The North Fork Championship. The Oetz Trophy. The King of the Alps. The Little White Race. The Go Pro Games. Events and races have long been a rallying point for the kayak community to get together and have fun, challenge themselves, and maybe earn some prize money to fund the next season. While they are still all these things, whitewater racing has become more and more professional over the past few years, and more and more athletes are preparing and training to top the winner’s podium. But what does that preparation look like, and what does it take to win? The short answer is, it depends on the race! The long answer… well, here are a few insights and tips on how to prepare and train for whitewater races.
Before you can start your preparation, you need to know what you’re preparing for. The first thing you need is a goal. Start by picking a race or a period of time when you want to be in the best shape. Secondly, consider what “the best shape” means for your specific goal. What skills are important to be fast in the race?
Maybe your goal is the Oetz Trophy, a 60 (ish)-second race where you have to hammer down a Class V pool-drop course with a lot of critical strokes. Your “best shape” for this race requires being strong at whitewater paddling and super explosive, with high strength endurance and a high lactic tolerance.
If you want to win the mass start at the Devils Extreme Race, where you face a 30-minute Class III-IV section with continuous wavy style, you need a different “best shape.” A lot of endurance, being light and quick, with experience maneuvering around other boaters. Once you have your goal and know what you want to prepare for, you can make a training plan for both long and short-term preparation.
Long Term Preparation
Long-term preparation can start as early as eight months before a race and is used to develop your general fitness and technique. Most athletes plan their long-term preparation in cycles. One cycle usually is about a month long. In each cycle, you pick three to four different aspects to train. Those aspects could be skills like max strength, basic endurance, sprinting, lactic tolerance, etc.
Each cycle should be a bit different to give your body some variation. But within one cycle, you want to have a routine where you repeat the same sessions to let your body adapt. Plan your long-term cycles by deciding what skills are the most important for you. Keep in mind that the better you get at a skill, the slower the progress. For example, say you train max strength for three months. The first month, your weekly progress in pull-ups is 5 kg. The third month, you only get stronger by 1 kg per week. This means that even if max strength is one of your most important skills, at some point, you will benefit more from working on a less important skill, if only because the rate of progress is so much higher.
This is where the planning gets complicated. How much effort do you want to put into each skill to reach your best shape? This balance is super individualized and not easy to figure out. Finding a coach who can help you figure out how to divide and reach those goals is a great resource. As an example, here’s an outline of a long-term preparation plan for a two-minute race in June:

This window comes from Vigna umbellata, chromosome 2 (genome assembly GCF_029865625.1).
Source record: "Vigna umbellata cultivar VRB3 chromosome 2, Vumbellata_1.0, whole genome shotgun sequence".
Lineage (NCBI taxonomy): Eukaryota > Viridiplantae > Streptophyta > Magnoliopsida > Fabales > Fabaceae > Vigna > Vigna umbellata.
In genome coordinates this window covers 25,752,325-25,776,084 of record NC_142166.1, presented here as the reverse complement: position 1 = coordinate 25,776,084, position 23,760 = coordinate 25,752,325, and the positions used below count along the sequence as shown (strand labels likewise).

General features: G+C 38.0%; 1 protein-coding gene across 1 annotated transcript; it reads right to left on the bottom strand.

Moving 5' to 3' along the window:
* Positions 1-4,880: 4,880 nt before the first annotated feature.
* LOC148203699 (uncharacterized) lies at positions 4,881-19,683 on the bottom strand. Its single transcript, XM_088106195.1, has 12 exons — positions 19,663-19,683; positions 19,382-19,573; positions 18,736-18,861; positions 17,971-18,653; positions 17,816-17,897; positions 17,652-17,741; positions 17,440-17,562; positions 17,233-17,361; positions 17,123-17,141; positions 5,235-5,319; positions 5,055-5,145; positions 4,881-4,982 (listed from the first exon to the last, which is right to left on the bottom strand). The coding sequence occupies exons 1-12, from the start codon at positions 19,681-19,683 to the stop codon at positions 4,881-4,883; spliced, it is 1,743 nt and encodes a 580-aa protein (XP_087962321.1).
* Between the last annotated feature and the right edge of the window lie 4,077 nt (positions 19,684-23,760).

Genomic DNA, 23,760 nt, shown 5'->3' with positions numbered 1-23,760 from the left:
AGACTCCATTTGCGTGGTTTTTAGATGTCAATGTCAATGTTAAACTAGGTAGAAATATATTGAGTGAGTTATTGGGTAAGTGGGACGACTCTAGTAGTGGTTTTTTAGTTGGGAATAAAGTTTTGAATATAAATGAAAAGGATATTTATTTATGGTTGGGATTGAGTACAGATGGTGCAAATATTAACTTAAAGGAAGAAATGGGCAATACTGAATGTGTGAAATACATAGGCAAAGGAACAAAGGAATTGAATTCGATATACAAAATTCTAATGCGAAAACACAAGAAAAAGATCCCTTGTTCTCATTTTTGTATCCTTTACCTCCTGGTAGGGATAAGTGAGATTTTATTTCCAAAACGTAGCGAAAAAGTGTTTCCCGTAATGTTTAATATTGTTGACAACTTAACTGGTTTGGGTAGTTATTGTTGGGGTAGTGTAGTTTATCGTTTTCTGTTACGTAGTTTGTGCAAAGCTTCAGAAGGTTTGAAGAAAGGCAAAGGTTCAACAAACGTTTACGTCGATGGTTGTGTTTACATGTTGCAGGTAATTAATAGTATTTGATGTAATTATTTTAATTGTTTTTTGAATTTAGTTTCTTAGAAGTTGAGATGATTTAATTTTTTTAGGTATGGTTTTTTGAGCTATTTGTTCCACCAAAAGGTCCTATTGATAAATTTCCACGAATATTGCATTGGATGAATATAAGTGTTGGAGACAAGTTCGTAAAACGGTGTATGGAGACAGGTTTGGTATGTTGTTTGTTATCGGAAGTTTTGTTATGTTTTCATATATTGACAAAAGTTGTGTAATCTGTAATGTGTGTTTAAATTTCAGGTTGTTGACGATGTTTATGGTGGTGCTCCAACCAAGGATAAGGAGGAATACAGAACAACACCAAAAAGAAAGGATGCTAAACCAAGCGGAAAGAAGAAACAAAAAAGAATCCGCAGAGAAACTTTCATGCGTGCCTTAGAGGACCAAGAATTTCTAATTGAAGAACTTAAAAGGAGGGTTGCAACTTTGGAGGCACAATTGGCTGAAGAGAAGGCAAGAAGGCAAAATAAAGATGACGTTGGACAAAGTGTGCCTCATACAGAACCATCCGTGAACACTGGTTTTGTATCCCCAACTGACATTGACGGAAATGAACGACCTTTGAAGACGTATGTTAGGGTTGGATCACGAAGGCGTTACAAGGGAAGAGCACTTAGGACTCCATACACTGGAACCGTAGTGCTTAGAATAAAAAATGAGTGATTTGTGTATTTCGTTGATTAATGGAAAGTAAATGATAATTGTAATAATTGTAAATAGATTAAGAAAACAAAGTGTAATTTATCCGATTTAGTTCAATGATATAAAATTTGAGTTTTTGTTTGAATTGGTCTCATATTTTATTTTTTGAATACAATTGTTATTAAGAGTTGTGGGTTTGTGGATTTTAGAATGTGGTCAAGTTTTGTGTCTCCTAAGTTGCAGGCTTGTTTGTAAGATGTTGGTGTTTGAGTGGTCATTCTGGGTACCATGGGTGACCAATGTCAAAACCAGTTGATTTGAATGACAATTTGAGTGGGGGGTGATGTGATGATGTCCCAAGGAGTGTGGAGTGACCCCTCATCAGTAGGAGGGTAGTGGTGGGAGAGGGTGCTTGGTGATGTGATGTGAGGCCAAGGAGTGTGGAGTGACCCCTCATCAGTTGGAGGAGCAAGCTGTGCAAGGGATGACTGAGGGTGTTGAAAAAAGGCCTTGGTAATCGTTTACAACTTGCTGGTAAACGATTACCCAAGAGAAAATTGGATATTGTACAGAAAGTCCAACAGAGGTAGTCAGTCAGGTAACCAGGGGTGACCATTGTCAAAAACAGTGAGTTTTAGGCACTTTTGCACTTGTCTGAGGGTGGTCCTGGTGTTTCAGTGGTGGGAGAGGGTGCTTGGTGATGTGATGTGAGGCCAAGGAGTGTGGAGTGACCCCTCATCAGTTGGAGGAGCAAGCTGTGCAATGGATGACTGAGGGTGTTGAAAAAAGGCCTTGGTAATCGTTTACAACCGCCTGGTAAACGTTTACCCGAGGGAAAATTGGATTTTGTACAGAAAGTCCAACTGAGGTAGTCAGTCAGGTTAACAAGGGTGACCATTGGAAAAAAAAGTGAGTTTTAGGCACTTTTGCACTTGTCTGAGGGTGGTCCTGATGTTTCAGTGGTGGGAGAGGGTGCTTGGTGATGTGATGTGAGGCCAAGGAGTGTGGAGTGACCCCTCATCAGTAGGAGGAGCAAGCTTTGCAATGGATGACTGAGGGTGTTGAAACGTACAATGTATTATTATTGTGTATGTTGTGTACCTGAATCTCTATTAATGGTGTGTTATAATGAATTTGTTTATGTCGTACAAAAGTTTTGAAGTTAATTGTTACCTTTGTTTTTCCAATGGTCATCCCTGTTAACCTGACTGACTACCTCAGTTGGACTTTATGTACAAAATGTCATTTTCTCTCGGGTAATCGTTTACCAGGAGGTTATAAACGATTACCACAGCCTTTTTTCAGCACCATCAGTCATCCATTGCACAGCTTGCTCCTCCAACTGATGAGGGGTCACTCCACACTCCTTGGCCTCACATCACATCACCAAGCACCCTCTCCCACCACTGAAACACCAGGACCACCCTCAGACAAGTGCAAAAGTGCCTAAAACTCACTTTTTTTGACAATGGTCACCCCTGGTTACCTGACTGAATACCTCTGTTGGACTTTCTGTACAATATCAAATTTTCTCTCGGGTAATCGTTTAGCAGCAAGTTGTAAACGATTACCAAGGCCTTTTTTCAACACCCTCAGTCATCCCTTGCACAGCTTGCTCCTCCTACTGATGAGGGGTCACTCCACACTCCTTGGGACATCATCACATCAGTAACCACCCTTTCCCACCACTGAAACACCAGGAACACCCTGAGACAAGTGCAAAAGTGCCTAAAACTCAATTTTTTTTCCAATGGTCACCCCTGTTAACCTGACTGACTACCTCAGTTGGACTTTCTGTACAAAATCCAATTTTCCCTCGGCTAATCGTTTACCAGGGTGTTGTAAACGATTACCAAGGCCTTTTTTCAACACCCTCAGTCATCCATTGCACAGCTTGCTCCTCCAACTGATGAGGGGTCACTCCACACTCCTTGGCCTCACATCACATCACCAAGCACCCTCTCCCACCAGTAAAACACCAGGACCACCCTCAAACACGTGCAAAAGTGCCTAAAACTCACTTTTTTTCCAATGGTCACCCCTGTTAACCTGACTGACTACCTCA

Dec-Jan: Basic endurance, Hypertrophy, Technique
Feb-March: VO2 Max, Max Strength, Sprints
April-May: Lactic Tolerance, Strength Endurance, Sprints
Two weeks before the race, we switch to short-term preparation. Opposite to what a lot of people think, now is not the time to work on your fitness—this is why you do long-term preparation. The last two weeks before the race, you want to focus on recovery, perfecting the lines, coming up with a strategy, considering your mental approach, etc.
Your short-term preparation is highly specific to the race you are focusing on. The more you can prep for a specific course, etc., the better. But to give you the basic idea, I’ll focus more generally on how to structure short-term prep for two different race styles: Time Trial and Boatercross.
In the time trial, it’s only you and the course. This is why the main focus is on perfecting THE fastest line. That’s where the time is hidden. There are three steps to master THE fastest line: Finding the fastest line, doing it consistently, and learning how to nail the line with the least amount of effort.
Start by scouting the course. Often, you will be able to tell where you want to go by looking. Then there are places where you just can’t see which line could be faster. Those are our key spots—time to jump in the boat and try it out. Run both lines and see how it feels. Try racing a friend on both or record each line with a GoPro and stop the time. Once you know what lines are the fastest, we want to nail them every time!
Next, paddle the whole run a few times and get a feel for it. Then, split the courses into pieces and focus on each part separately. This allows you to practice all parts of the course in race speed (which is important for timing and technique) without getting too tired. Alternate the sections where you push hard so you know what it’s like to paddle tired on each lap, or walk up and repeat moves over and over on the same lap. Visualize how to put all the sections together in your head.